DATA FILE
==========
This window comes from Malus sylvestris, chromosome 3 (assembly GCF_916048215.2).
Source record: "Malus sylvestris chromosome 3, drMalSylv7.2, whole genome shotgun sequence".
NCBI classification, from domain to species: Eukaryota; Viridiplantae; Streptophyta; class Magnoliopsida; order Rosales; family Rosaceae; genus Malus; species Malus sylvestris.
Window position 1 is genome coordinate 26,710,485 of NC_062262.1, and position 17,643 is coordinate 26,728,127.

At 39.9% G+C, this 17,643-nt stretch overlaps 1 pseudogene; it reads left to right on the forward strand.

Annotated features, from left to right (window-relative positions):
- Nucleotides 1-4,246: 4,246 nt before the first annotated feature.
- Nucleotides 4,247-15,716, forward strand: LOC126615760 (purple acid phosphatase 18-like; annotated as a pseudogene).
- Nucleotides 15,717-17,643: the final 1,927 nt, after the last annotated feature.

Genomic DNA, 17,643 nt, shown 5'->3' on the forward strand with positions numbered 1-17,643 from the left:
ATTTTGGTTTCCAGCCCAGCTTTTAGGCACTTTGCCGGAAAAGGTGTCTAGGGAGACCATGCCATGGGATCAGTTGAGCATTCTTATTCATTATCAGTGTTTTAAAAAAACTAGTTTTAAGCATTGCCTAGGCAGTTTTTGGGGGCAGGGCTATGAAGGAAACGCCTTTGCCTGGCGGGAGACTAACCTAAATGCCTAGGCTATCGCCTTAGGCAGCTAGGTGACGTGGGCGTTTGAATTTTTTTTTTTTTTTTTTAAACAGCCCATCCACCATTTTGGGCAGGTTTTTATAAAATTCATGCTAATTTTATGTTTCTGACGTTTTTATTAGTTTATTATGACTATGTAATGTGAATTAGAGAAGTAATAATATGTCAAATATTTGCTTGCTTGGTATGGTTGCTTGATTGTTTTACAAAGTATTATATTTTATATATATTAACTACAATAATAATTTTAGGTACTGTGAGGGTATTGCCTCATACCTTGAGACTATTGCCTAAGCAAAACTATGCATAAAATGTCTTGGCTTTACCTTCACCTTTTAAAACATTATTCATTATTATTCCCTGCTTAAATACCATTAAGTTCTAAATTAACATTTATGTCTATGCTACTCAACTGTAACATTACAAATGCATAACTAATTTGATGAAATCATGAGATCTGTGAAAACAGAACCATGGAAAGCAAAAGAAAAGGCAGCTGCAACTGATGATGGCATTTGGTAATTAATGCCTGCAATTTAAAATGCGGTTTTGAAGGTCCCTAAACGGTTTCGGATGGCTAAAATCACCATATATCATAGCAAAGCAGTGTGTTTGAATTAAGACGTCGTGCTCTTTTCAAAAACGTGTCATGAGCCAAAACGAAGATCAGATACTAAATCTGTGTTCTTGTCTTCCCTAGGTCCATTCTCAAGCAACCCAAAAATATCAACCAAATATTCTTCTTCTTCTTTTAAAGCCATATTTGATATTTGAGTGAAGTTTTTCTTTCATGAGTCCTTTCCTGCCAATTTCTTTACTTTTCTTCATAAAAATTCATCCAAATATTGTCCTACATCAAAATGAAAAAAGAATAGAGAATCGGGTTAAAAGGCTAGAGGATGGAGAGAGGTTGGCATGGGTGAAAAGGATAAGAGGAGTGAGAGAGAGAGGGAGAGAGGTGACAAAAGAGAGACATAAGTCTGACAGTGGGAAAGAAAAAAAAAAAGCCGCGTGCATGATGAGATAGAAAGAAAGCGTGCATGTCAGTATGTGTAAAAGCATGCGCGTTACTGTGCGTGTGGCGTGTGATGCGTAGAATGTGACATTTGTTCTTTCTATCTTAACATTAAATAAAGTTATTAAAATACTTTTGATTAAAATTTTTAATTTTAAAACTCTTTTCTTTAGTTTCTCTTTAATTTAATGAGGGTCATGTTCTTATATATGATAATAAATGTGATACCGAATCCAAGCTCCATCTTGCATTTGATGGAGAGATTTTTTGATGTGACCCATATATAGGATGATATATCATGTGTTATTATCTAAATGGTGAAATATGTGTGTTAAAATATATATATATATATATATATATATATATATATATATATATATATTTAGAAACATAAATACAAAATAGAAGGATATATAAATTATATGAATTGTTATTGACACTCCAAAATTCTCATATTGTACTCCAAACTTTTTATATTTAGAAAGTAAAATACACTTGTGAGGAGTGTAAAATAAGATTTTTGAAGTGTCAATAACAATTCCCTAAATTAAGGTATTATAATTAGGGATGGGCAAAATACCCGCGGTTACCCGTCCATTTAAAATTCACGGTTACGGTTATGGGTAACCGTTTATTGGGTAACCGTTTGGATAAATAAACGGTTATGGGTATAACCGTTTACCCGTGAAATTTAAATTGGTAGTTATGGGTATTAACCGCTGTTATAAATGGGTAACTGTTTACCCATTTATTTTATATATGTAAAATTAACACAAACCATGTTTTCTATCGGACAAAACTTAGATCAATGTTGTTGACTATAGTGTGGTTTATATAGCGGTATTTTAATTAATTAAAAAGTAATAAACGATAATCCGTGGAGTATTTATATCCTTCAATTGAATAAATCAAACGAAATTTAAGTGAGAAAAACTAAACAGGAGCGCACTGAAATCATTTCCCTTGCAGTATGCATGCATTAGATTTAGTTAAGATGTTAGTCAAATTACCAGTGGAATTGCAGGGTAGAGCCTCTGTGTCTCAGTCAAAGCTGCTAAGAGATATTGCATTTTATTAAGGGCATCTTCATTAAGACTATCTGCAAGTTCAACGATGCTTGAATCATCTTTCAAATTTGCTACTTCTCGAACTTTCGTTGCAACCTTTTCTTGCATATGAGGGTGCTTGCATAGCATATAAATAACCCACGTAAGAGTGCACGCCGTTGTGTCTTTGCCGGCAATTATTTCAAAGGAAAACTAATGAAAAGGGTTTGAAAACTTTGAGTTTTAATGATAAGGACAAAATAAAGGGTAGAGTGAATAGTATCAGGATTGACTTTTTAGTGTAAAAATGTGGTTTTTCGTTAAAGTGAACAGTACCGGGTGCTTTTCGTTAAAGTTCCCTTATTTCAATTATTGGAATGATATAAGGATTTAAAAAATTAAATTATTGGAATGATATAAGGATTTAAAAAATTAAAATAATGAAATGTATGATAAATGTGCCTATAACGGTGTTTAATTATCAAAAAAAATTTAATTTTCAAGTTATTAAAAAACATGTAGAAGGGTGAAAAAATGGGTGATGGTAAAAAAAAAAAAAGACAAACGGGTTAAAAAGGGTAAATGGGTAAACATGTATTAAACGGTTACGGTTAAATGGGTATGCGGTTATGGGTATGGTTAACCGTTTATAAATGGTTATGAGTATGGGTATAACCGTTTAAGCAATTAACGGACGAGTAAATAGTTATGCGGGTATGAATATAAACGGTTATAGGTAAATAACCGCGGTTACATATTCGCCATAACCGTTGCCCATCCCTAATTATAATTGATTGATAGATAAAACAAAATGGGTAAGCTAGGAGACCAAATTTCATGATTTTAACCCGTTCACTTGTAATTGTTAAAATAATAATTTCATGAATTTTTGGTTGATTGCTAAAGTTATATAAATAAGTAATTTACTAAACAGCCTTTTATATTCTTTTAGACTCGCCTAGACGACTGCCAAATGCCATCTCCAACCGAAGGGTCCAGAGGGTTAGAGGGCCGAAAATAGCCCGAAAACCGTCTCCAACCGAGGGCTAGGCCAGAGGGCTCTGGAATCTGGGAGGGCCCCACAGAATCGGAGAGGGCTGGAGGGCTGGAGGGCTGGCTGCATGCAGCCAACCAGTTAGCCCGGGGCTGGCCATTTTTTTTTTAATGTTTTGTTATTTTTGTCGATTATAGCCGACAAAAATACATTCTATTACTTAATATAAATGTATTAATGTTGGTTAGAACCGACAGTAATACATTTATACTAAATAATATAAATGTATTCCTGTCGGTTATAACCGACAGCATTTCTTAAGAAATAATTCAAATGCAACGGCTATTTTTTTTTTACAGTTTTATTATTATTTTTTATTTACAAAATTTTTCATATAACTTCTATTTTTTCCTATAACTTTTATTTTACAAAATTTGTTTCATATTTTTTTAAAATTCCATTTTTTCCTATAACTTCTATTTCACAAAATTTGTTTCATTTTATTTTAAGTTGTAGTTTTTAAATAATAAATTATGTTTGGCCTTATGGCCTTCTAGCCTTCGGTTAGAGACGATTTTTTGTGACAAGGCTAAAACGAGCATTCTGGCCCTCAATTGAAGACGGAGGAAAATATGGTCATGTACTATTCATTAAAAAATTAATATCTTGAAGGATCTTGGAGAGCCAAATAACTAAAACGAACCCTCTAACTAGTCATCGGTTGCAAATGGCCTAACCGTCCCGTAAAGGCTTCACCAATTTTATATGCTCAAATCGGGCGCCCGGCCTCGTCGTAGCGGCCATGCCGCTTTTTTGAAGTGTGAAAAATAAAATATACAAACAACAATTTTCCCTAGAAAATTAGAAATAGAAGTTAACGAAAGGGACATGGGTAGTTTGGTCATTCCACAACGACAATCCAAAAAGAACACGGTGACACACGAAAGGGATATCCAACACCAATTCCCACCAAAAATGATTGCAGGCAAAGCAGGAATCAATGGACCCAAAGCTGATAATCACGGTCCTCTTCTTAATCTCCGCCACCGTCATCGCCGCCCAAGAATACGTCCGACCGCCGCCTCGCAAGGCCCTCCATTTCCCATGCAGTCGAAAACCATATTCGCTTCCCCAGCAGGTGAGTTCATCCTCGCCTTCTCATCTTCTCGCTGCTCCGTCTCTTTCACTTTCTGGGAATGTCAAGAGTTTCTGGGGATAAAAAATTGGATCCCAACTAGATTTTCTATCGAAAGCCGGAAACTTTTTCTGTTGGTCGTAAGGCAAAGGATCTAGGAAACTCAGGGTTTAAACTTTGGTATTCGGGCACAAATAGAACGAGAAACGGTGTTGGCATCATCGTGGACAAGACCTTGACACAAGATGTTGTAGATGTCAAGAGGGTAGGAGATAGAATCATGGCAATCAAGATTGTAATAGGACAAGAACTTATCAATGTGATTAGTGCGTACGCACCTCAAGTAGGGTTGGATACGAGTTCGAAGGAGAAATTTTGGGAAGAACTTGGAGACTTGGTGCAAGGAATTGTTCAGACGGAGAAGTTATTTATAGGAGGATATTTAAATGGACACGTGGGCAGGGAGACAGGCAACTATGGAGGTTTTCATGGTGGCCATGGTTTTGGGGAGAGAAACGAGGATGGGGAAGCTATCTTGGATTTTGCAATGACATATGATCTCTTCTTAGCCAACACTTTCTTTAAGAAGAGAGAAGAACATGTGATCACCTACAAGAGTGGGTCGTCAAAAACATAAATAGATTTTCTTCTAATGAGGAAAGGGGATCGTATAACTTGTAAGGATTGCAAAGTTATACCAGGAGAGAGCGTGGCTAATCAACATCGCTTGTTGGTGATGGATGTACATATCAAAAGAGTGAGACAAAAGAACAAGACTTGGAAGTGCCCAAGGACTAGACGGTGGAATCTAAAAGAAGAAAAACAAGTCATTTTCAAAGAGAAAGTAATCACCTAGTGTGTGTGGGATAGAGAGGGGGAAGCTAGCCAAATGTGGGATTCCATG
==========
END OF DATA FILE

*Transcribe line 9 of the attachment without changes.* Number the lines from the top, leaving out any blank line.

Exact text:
- Nucleotides 15,717-17,643: the final 1,927 nt, after the last annotated feature.